…which is a joke that only really works if you know how to pronounce Quinoa. Which sounds like such a super wanky thing to say, but…
Oh. Nope. It’s totally super wanky. But I stand by it.
Curried Quinoa with pickle-soaked chicken.
1 cup of quinoa
Half a cup of olives, sliced
I small onion, finely chopped.
Small handful of fresh coriander, roughly choppped – stalks and all.
3 or 4 pepperdews, roughly chopped (optional)
1 tbsp ground coriander
1 tbsp ground cumin
1 tbsp turmeric
1 tbsp smoked paprika
1 tbsp chipotle chilli powder (optional)
1 large onion, roughly chopped
1 large stick of celery (or two small ones), roughly chopped
1 large carrot (again, or two small ones), roughly chopped
1 small cauliflower, broken up into florets
2 medium-sized sweet potatoes, peeled and chopped into cubes
2 tins of whole tomatoes
500ml of vegetable stock
2 cloves of garlic, pressed with salt into a paste
1 (or 2, depending on your taste) red chillies, finely chopped
4 skinned chicken breasts, soaked in pickle juice for 24 hours.
Salt and pepper
Shaved parmesan and chopped chives to finish
So, this should be done the day before, because it imparts such a rich, zippy flavour to the chicken that its utterly, utterly worth it. Essentially, you need about a cup of pickle juice, either from pickled onions (my preferred option) or gerkins, then poured over the chicken in a shallowish sealable tub and the put in the fridge to marinate for 24 hours.
The next day, it’s time to get going. This is an optional step, but I really find that it adds an extra layer of nutty flavour to the quinoa which makes it incredibly rich and satisfying.
In a heated dry pan, toast the quinoa grain until just starting to turn slightly golden brown. It’ll be crackling and hopping a bit in the pan, so make sure to keep shaking or stirring so that it doesn’t catch or burn.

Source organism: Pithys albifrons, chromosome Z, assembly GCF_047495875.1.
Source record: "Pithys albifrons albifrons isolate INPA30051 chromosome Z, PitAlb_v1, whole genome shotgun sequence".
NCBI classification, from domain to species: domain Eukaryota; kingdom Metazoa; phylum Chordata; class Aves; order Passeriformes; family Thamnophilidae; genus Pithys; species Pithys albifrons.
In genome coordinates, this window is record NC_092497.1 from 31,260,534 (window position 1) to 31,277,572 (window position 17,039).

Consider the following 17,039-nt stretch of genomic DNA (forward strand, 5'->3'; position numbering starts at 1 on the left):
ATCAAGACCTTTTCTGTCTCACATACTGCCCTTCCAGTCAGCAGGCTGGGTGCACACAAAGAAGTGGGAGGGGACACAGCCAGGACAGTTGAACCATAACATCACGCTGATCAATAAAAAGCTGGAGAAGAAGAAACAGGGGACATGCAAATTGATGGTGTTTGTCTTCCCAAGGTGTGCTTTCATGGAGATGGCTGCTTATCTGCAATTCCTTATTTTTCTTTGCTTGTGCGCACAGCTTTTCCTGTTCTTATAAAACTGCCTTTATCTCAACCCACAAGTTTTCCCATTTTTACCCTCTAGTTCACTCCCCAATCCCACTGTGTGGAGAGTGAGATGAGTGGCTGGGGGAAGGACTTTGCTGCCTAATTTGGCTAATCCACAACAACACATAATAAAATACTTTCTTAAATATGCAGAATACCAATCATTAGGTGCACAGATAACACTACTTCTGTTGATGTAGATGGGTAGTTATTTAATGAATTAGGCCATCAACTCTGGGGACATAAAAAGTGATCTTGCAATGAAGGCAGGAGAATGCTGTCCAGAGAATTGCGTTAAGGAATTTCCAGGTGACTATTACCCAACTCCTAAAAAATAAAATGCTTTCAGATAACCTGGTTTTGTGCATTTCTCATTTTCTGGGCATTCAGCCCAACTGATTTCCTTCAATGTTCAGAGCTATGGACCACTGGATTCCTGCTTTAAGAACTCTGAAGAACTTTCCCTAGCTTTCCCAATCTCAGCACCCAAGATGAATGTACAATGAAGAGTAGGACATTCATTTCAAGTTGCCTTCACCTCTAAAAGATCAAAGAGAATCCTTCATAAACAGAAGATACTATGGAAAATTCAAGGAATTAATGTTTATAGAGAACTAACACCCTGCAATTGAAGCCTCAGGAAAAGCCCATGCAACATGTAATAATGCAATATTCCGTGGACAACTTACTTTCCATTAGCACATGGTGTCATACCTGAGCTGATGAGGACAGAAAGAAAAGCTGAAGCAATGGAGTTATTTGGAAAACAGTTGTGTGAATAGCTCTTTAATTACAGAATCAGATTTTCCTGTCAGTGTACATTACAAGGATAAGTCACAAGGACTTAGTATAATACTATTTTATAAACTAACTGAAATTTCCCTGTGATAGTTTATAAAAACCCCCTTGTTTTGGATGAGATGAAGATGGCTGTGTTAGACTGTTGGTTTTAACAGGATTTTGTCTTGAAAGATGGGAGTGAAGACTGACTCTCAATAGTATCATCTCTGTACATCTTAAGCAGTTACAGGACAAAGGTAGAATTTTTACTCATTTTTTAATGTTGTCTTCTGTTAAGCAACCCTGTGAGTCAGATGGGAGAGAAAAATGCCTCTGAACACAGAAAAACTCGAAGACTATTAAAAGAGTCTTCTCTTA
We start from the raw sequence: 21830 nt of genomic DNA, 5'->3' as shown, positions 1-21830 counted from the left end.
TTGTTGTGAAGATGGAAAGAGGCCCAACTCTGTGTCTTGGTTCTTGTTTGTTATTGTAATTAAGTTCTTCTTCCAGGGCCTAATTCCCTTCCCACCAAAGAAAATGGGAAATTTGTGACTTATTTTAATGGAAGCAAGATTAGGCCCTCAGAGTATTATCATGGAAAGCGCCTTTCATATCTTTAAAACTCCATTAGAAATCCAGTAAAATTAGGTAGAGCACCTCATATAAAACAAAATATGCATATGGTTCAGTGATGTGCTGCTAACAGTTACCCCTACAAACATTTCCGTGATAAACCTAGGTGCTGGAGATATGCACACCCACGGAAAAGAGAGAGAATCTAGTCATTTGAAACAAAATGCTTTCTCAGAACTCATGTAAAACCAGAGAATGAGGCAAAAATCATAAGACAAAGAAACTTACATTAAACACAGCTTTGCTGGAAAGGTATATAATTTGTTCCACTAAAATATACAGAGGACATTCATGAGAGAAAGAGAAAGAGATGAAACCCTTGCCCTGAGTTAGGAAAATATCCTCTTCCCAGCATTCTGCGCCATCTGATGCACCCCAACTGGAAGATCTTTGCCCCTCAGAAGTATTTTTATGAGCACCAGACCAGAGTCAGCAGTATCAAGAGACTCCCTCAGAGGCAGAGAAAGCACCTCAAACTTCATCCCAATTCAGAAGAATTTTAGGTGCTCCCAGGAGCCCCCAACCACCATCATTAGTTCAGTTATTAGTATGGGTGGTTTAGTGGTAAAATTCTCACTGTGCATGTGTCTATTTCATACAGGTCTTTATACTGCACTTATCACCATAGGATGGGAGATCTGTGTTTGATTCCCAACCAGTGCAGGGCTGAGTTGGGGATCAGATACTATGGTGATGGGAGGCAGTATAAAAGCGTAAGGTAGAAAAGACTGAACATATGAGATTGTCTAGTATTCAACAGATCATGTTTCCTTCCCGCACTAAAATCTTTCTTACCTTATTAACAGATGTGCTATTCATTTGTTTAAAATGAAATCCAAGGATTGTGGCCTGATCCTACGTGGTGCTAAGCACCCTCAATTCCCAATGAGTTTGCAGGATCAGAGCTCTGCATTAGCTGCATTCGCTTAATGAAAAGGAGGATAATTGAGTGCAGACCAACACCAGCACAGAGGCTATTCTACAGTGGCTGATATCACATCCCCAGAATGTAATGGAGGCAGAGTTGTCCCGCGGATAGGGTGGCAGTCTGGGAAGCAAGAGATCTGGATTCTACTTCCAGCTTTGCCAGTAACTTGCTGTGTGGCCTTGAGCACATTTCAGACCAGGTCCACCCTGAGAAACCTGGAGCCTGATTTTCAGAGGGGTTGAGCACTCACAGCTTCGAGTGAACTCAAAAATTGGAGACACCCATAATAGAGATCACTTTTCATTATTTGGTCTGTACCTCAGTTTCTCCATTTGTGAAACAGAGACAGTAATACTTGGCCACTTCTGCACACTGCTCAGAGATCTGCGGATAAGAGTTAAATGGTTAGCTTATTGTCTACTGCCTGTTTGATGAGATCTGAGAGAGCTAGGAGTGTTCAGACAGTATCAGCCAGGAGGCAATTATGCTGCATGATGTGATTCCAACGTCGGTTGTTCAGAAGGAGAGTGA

Tip the toasted quinoa into a pot (or just start here), cover with cold water and bring to the boil. Once boiling, adjust the heat down to a simmer and leave until the quinoa has absorbed all the water and fluffed itself. Loosen and stir it up with a fork, cover with a lid to carry on steaming and set aside.
Take the chopped olives, onion (and peppadews if using) and toss them with some olive oil into a pan on high heat (you can obviously use the same pan you used to toast the quinoa) and fry until the onion is just starting to turn crispy golden on the edges. Remove from the heat, and stir through the chopped coriander.
Mix together the ground coriander, cumin, paprika, turmeric and chipotle powder (if using) and set aside.
In a large skillet heat a good shake of olive oil, then toss in the cubed sweet potato. Cook on a medium heat until just starting to go crispy and golden. Then add the celery, onion, carrots, chilli and garlic. Stir and fry this all up until they start to soften and release all their aromas. You want to keep the skillet on a medium-ish heat, just so that it all cooks more gently than aggressively and to keep the sweet potato from over-cooking. Add the cauliflower and the mixed spices and keep stirring and cooking for about 7-10 minutes.
Then add the two tins of tomato, crushing them with the back of a wooden spoon and mixing in well, add a bit of vegetable stock so that you have a rich sauce, turn the heat down to a gentle simmer and leave this to bubble away for about 20 minutes to half an hour – essentially until its thickened up nicely.
Stir the warm olives and onions into the quinoa and season to taste with salt and pepper.
Heat a griddle pan (if you have one, it’s not essential) splash in a bit of olive oil and add the chicken once up to temperature. Fry on one side until you’ve got those nice sexy lines marking the chicken, then flip them and do the same for the other side. Turn the temperature down to a medium heat and keep cooking for about 15-20 minutes until they’re cooked through.
Mix enough of the curried tomato sauce with quinoa so that its sticky and reddish, then serve with the chicken, cut into slices. Shave over some parmesan cheese and sprinkle with chopped chives.